My position is roughly as follows: for the internet-connected world, at least, it is impossible not to encounter outliers along just about any biologically based axis you care to name. This deprecates out the traditional layout of gender roles &c, in the sense of code being deprecated out of a later revision.

There's a reductio ad absurdum argument about intersectionality that I've been meaning to make for a while, and it would probably make a good follow-on to this post. I will try to get that written up soon.
asher63
Apr. 23rd, 2015 02:32 am (UTC)
Very interesting article. We often take mental shortcuts to simplify multi-factor situations.
maradydd
May. 11th, 2015 06:38 am (UTC)
I actively think of this as principal component analysis over an N-dimensional graph, when I'm thinking about it (i.e., using System 2). When I'm doing it, I just do it. (System 1.)
songblaze
Apr. 23rd, 2015 12:46 pm (UTC)
idk if I've mentioned it to you, but just so's you know - vaporizers are v. hazardous to my ability to breathe. I doubt you'd be rude about it, as you were always polite in the past with cigarette smoke, but I know some people don't realize that even the vaporizers can cause problems for asthmatics. And I'd probably eventually have issues with the nicotine if I was exposed to too much of that, but I haven't ever been in that situation (only been stuck in clouds of cigarette smoke in clubs and pubs and bars and whatnot, which made me really sick, which I believe you and Len opined was probably due to hypersensitivity to nicotine, but quite understandably none of us thought testing it was a good idea, with how badly it mucked with me! I really hate blacking out.)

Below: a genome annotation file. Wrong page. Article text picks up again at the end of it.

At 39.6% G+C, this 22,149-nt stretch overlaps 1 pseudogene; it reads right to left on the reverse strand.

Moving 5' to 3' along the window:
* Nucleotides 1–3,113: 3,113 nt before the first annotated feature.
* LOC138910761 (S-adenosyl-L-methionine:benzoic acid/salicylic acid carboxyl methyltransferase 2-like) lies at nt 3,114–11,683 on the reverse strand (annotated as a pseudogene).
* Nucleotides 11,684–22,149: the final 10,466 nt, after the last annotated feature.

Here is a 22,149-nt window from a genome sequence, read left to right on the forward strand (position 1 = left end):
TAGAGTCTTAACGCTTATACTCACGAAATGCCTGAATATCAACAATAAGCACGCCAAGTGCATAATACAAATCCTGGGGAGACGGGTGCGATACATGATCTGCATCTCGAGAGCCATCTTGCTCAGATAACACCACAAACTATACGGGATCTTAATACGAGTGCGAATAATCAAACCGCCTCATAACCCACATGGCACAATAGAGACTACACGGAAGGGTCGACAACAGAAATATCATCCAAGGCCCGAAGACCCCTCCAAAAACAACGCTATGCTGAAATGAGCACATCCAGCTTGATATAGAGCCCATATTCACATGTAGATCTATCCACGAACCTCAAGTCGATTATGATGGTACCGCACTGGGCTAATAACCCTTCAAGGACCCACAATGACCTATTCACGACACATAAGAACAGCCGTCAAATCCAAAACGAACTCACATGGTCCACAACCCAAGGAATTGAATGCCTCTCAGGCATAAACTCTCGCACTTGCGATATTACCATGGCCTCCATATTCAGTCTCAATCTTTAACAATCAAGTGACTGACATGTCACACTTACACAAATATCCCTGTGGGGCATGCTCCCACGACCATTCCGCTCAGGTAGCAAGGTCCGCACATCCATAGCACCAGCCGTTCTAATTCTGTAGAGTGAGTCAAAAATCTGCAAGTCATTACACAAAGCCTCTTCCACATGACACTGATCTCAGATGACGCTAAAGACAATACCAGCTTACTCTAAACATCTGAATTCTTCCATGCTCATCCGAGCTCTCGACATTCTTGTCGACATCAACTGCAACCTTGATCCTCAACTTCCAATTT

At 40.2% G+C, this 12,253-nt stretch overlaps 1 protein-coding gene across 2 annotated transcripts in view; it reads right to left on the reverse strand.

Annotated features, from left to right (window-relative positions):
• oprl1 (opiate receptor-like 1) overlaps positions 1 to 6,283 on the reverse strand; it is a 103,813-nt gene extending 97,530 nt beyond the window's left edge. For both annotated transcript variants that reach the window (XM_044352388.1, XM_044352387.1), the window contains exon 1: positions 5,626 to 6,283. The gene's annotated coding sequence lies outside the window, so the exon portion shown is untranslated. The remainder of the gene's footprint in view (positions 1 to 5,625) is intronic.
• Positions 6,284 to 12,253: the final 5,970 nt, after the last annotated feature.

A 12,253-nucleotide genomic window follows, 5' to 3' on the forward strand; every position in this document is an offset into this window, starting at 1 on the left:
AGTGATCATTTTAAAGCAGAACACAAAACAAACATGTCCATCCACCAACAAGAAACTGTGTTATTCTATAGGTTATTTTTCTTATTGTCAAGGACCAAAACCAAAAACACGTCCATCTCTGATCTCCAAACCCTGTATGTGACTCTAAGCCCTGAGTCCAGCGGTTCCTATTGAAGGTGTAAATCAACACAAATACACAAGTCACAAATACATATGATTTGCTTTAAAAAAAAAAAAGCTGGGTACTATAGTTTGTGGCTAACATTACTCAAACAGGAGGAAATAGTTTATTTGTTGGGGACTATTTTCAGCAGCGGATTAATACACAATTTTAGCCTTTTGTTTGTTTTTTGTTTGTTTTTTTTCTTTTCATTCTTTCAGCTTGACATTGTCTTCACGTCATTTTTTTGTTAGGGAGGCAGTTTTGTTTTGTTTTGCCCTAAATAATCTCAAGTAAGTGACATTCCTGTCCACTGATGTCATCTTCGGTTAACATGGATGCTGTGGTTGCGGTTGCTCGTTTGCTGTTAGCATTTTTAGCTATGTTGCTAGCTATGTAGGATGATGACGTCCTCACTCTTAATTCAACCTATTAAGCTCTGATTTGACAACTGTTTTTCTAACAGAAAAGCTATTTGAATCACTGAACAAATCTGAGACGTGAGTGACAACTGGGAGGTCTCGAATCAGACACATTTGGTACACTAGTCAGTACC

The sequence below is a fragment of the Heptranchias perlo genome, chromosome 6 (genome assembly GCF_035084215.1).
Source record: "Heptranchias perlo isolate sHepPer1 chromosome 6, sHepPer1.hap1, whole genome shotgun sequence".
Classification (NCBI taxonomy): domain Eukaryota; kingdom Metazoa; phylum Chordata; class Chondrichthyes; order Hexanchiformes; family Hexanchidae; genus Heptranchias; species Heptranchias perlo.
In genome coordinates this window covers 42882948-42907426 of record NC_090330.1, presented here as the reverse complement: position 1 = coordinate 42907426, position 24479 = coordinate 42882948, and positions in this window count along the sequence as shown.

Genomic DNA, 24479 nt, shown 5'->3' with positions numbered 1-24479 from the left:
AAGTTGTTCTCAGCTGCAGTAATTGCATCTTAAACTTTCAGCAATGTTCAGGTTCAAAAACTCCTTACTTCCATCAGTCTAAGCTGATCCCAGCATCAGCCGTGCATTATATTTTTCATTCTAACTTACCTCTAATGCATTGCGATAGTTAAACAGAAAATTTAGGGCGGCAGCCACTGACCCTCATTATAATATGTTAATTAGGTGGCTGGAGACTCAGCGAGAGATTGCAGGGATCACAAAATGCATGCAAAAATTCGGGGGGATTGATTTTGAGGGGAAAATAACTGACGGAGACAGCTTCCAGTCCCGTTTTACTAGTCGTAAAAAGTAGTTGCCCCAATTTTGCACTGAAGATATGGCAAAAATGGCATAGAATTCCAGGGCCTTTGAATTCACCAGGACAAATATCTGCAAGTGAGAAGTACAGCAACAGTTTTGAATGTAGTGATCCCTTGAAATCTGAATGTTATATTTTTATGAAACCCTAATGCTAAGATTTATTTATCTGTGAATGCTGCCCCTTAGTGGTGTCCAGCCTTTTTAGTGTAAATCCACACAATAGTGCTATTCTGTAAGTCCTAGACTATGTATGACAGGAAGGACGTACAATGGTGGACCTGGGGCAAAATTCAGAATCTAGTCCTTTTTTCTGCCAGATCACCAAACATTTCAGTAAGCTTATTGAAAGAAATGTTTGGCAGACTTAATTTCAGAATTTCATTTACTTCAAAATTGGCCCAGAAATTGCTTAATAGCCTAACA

On to other stuff. Yeah, the models we use for intersectional issues are decidedly imperfect. I think of them as something like a trend line on a chart - it doesn't show the lie of every data point, but it shows the general trend. (ugh, I think that's the right terminology, but I should have been asleep hours ago. Bad insomnia! Stupid autoimmune crap!)
maradydd
Apr. 23rd, 2015 01:16 pm (UTC)
You're not the only one, actually! A few other people I know -- one an ex-smoker, one who's never smoked -- get a buzz off secondhand vapor, so if someone has a bad reaction, I go outside.
songblaze
Apr. 24th, 2015 06:33 am (UTC)
Yeah, I have trouble even with the non-nicotine ones. Something in the vapor triggers me. But I do have stupidly sensitive lungs. Fortunately, they seem to have gotten a bit better since I left Philly.